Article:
Of course we understand about the timetable, but it is the result of something of which the House should have taken cognisance. Everybody knew that there would be a row about the elections to the European Parliament. I have been a Member of that Parliament, and I would like to have seen how the Labour Members from Strasbourg would have voted here tonight. I have had their ear for the past three months, and they have been telling me how they feel about the way in which things have been going. A row has been brewing.

Why should Northern Ireland suffer because of that? Why should Northern Ireland's representatives not have the opportunity to deal with matters on which we have made representations? The Minister may have had many meetings with the First Minister and the Deputy First Minister designate, but he has not had many meetings with the parties. At least, if he has had as many with other parties as he has had with my party, he will not have had to go to too many meetings. There was one discussion on one simple issue, then that was left, and when we came back we had a discussion on other issues.

The Minister wrote to the Opposition spokesman, the right hon. Member for Bracknell (Mr. MacKay), about an unprecedented and far reaching consultation process". I do not think that anyone on the Opposition Benches occupied by Members from Northern Ireland tonight would agree with that.

There are many points to which I would like to draw the attention of the House. The issue most commonly discussed in Northern Ireland is the fact that the Prime Minister said that if people were not satisfied, and he was not satisfied, with what was happening, and legislation was introduced, the problems would be dealt with in that legislation.

We all know about the five pledges, the substantial points, that the Prime Minister made. I notice that not one of those has been reinforced. Everybody in Northern Ireland knows that it was because of those promises that the result of the referendum turned out as it did. However, that result was undermined after the elections, in which 28 Unionist Members who opposed the system were elected, and only 28 who voted with the First Minister designate and his deputy. That shows plainly that there was opposition to what was taking place.

There are many issues affecting people in Northern Ireland at the moment. What will the Minister say about the prisoner releases? When we read in the paper that someone sentenced to 1,000 years for multiple murder is out in 16 years, we are alarmed about the future moral situation in our country. Time should have been given for a proper debate on that issue.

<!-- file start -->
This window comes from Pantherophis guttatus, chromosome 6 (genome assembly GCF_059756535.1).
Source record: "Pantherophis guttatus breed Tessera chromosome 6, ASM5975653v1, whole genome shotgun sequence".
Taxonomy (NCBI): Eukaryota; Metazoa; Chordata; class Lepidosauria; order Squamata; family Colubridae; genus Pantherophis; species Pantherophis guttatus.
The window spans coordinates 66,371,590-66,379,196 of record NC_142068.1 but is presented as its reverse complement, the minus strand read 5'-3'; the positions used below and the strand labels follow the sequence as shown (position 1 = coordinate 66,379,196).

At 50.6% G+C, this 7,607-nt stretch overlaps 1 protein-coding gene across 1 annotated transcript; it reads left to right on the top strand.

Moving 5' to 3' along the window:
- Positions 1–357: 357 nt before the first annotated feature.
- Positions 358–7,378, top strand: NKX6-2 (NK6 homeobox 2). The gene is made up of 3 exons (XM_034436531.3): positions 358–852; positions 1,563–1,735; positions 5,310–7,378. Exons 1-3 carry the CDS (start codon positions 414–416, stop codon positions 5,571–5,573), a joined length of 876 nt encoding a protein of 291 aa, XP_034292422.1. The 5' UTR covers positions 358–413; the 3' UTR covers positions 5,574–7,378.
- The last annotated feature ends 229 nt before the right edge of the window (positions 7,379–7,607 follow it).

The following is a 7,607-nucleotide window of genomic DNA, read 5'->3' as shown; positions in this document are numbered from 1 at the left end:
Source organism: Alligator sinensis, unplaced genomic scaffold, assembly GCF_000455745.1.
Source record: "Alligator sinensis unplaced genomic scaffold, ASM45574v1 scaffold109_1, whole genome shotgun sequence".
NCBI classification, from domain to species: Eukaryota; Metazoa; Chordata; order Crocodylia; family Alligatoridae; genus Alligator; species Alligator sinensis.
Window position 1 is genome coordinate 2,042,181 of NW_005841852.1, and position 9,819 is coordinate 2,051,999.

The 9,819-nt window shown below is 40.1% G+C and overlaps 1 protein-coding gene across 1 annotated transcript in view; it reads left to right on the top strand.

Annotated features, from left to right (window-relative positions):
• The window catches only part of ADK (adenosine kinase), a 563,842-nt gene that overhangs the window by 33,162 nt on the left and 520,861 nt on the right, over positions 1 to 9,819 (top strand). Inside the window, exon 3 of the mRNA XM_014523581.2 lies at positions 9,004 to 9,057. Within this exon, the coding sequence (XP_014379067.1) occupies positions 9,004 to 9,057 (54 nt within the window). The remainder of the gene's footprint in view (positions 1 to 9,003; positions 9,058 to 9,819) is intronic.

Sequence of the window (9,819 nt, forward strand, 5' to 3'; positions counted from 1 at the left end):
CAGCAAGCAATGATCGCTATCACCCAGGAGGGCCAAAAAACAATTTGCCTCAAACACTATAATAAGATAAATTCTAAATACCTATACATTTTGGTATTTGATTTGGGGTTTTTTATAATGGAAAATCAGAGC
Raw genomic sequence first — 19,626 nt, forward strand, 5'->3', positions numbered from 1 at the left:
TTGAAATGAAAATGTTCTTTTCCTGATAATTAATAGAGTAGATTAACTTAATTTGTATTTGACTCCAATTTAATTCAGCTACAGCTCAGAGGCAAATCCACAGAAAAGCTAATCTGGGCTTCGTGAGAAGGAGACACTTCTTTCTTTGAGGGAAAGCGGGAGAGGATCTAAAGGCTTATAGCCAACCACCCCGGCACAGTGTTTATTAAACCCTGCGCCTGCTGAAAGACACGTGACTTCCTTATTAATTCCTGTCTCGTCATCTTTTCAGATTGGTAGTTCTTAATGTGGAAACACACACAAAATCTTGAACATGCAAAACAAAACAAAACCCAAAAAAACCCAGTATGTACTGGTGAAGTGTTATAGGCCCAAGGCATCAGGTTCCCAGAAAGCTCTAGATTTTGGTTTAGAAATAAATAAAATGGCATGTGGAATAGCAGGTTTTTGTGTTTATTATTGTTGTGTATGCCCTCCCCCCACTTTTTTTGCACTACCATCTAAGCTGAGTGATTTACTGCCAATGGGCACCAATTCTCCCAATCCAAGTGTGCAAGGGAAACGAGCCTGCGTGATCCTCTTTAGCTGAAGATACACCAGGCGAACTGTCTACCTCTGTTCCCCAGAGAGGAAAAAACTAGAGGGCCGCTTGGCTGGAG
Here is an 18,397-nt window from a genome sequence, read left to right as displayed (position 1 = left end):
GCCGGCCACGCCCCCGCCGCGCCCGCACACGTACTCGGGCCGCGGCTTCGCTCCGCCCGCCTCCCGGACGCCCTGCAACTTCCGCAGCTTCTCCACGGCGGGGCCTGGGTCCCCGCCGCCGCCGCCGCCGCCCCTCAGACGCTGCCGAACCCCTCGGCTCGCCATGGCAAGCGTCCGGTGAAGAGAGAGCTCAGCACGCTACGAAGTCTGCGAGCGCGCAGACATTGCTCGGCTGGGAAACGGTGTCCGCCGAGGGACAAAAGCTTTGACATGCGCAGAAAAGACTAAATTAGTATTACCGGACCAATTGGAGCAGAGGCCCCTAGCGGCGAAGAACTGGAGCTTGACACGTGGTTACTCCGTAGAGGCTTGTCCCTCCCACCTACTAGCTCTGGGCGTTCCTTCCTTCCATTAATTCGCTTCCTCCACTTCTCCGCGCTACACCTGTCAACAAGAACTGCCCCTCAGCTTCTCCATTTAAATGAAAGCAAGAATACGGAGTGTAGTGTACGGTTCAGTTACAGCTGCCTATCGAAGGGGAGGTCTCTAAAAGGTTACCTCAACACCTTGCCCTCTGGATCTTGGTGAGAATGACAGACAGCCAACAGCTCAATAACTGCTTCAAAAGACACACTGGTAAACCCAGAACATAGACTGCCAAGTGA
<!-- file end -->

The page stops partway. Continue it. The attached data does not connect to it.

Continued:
What about decommissioning? We have just heard from one of the leaders of Sinn Fein that that will never take place until there is a united Ireland—so it is clear that there will be no movement on that issue.

I have already spoken about the Prime Minister's pledges, but there are many other matters in the Bill that need to be considered. Of course, many amendments have been made to deal with some of the factors, but I must make the point that we are setting in place a system of government that will stay there until the next election. So far as I can see, there can be no change, and the Bill copper-fastens the First Minister and his deputy in place.

We were told that there would be no cherry-picking of the agreement, but anyone who reads the document will notice that there has been not only cherry-picking but the planting of a few more cherry trees that bear a different type of fruit. I see the Minister smiling, because he knows that that is only too true.

Perhaps the Minister will tell us something about the department of the centre? Will it be based on a similar department in Downing street? Has this proved to be so good that the Government have decided that the right hon. Member for Upper Bann (Mr. Trimble) and the hon. Member for Newry and Armagh (Mr. Mallon) need such a system?

The tragedy is that we have an Assembly that is not meeting and is not having Committee meetings. Committees could have been handling cross-border matters, the civic forum and education, but all those have been relegated by the two Ministers to nice little ad hoc Committees at which those who are opposed to the agreement have no say. We believe that those matters should be discussed in the Assembly, but they are not being discussed.

Much was said about the d'Hondt appointment of department chiefs, and it was argued that that was the only way. Why is there to be a departure from the d'Hondt rule when it comes to the appointment of assistant Ministers, or Ministers of State—or whatever they are to be called? It will not matter what the electorate say—the First Minister designate and his deputy will appoint those Ministers. That is a radical departure from the agreement, and it is totally out of order. All appointments will rest on the electoral strength distributed by the d'Hondt method—except junior Ministers. That will bring in the power of patronage, and the First Minister designate and his deputy will have total power.

Mr. Deputy Speaker (Sir Alan Haselhurst)